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**Outline LP formulation of minimal cost flow problem**

useful results from shortest path problem optimality condition residual network potentials of nodes reduced costs of arcs (with respect to a given set of potentials) the optimality conditions for networks network simplex and existence of negative cycle transportation simplex method transportation by eliminating negative cycles determining an initial feasible solution for a minimal flow problem 1

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**Minimum Cost Flow Models**

G: (connected) network, i.e., G = (N, A) N: the collection of nodes in G, i.e., N = {j} A: the collection of arcs in G, i.e., A = {(i, j)} cij: the cost of arc (i, j) uij: the capacity of arc (i, j) b(i): the amount of flow out of node i b(i) > (resp. <) 0 for out (resp. in) flow How to deal with an undirected arc? Assume direct arcs. 2

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**Minimum Cost Flow Models**

1 2 3 4 5 6 (3, 8) (2, 3) (2, 2) (5, 7) (4, 3) (5, 4) (3, 5) (4, 6) 9 -9 (cij, uij) N = {1, 2, 3, 4, 5, 6} A = {(1, 2), (1, 3), (2, 3), (2, 4), (2, 5), (3, 5), (4, 6), (5, 4), (5, 6)} b(1) = 9, b(6) = -9, and b(i) = 0 for i = 2 to 5 3

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**A Minimum Cost Flow LP Model**

1 2 3 4 5 6 (3, 8) (2, 3) (2, 2) (5, 7) (4, 3) (5, 4) (3, 5) (4, 6) 9 -9 4

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**Useful Results from Shortest-Path Algorithms**

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**Useful Results from Shortest-Path Algorithms**

optimality condition for shortest distances residual network potentials of nodes reduced costs of arcs with respect to a given set of potentials 6

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**Optimality Condition for Shortest Distances**

Theorem. Let G = (N, A) be a directed graph; d() be a function defined on N. Then d() is the shortest distance of node () from node 1 iff d(1) = 0; d(i) is the length of a path from node 1 to node i; and d(j) d(i) + cij for all (i, j) A. 7

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**Optimality Condition for Shortest Distances**

1 2 3 4 7 6 d(1) = 0 d(2) = 2 d(3) = 3 d(4) = 7 1 2 3 4 7 6 d(1) = 0 d(2) = 2 d(3) = 3 d(4) = 8 LHS figure: {d(i)} = {0, 2, 3, 7} for all i, d(i) being shortest distance of node i from node 1 satisfying the three conditions RHS figure: {d(i)} = {0, 2, 3, 8} d(4) = the distance of a path from node 1 to node 4 d(3) + c34 < d(4), i.e., this set cannot be the collection of shortest distances from nodes 8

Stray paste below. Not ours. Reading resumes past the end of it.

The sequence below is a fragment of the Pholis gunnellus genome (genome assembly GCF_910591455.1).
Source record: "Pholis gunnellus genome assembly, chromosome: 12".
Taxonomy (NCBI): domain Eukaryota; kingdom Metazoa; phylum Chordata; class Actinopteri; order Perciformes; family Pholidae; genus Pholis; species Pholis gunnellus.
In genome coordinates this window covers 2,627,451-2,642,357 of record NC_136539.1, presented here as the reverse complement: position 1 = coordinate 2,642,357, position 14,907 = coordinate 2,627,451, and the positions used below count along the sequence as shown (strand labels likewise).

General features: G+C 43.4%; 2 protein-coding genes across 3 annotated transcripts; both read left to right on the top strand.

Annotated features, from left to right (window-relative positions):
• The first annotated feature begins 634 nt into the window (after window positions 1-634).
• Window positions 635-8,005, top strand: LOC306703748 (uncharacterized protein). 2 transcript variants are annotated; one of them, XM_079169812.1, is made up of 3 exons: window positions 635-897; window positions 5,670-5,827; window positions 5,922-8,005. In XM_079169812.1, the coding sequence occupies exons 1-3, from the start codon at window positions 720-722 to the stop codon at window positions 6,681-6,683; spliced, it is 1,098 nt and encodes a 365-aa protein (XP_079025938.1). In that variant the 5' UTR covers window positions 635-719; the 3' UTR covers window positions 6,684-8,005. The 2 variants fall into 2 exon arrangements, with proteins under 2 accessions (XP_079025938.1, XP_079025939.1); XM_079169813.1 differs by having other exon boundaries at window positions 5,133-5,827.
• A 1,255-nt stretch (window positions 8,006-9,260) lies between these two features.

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**Residual Network (6,4) (8,5) s t 1 (2,7)**

Figure 1. Costs and Capacities of Arcs t (6, 4) (8, 5) s 1 (2, 7) Figure 3. The Residual Network Corresponding to Figure 1 s t 1 (-8,3) (-2, 3) (6, 4) (8, 2) (2, 4) 3 Figure 2. Flows on arcs s t 1 Figure 4. The Residual Network Corresponding to Figure 2 9

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**A Cycle in a Residual Network**

actual meaning of sending flow in cycle s-t-1-s (Figure 4) a different way to send flow from s to t flow along t-1-s reduction of flow in s-1-t (-8,3) (-2, 3) (6, 4) (8, 2) (2, 4) Figure 4. The Residual Network Corresponding to Figure 2 s t 1 Figure 5. The New Residual Network After Adding a Flow of 3 units in cycle s-t-1-s s t 1 (6, 1) (8, 5) (2, 7) (-6, 3) s t 1 3 Figure 6. Flows on arcs 10

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**Potentials of Nodes and the Corresponding Reduced Costs of Arcs**

first the idea call any arbitrary set of numbers {i}, one for a each node, a set of potentials of nodes define the reduced cost with respect to this set of potentials {i} by interesting properties for this set of reduced costs 11

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**Potentials of Nodes and the Corresponding Reduced Costs of Arcs**

C(P) be the total cost of path P C(P) be the total reduced cost of path P i = potential of node i P = a path from node s to node t then C(P) = C(P) s + t 12

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**Potentials of Nodes and the Corresponding Reduced Costs of Arcs**

C(P) be the total cost of path P C(P) be the total reduced cost of path P i = potential of node i P = a path from node s to node t, then C(P) = C(P) s + t a shortest path from s to t for C() is also a shortest path from s to t for C() 1 2 3 4 5 6 8 7 1 = 3 2 = -5 3 = 2 4 = 6 5 = -3 6 = 5 C(P) C(P) 1 2 3 4 5 6 10 18 -2 13 14 13

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**Potentials of Nodes and the Corresponding Reduced Costs of Arcs**

C(P) be the total cost of path P C(P) be the total reduced cost of path P i = potential of node i P = a path from node s to node t, then if j = -d(j), then for all (i, j) A arcs with forming a tree j = -d(j) 1 = 0 2 = -8 3 = -3 4 = -10 5 = -6 6 = -12 4 8 5 3 1 2 3 4 5 6 1 2 3 4 5 6 8 7 1 = 3 2 = -5 3 = 2 4 = 6 5 = -3 6 = 5 14

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Spanning Tree and BFS in a minimal cost flow network problem, a BFS a spanning tree of the network # of constraints = # of nodes # of basic variables = # of nodes - 1 15

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**The optimality Conditions for Networks**

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**The Optimality Conditions for Networks**

Theorem 1. (Theorem 9.1, Negative Cycle Optimality Conditions) A feasible solution x* is optimal iff there is no negative cost (direct) cycle in the corresponding residual network G(x*). Theorem 2. (Theorem 9.3, Reduced Cost Optimality Conditions) A feasible solution x* is optimal iff there exists dual variable such that for every arc (i, j) in the residual network G(x*). Theorem 3. (Theorem 9.4, Complementary Slackness Optimality Conditions) A feasible solution x* is optimal iff there exists dual variables such that if then = 0; if 0 < < uij, then if then = uij. 17

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Ideas for Theorem 1 a cycle in a residual network: a different way to send flow across a network existing of a negative cycle existence of another flow pattern with lower cost no negative cycle no other flow pattern with lower cost 18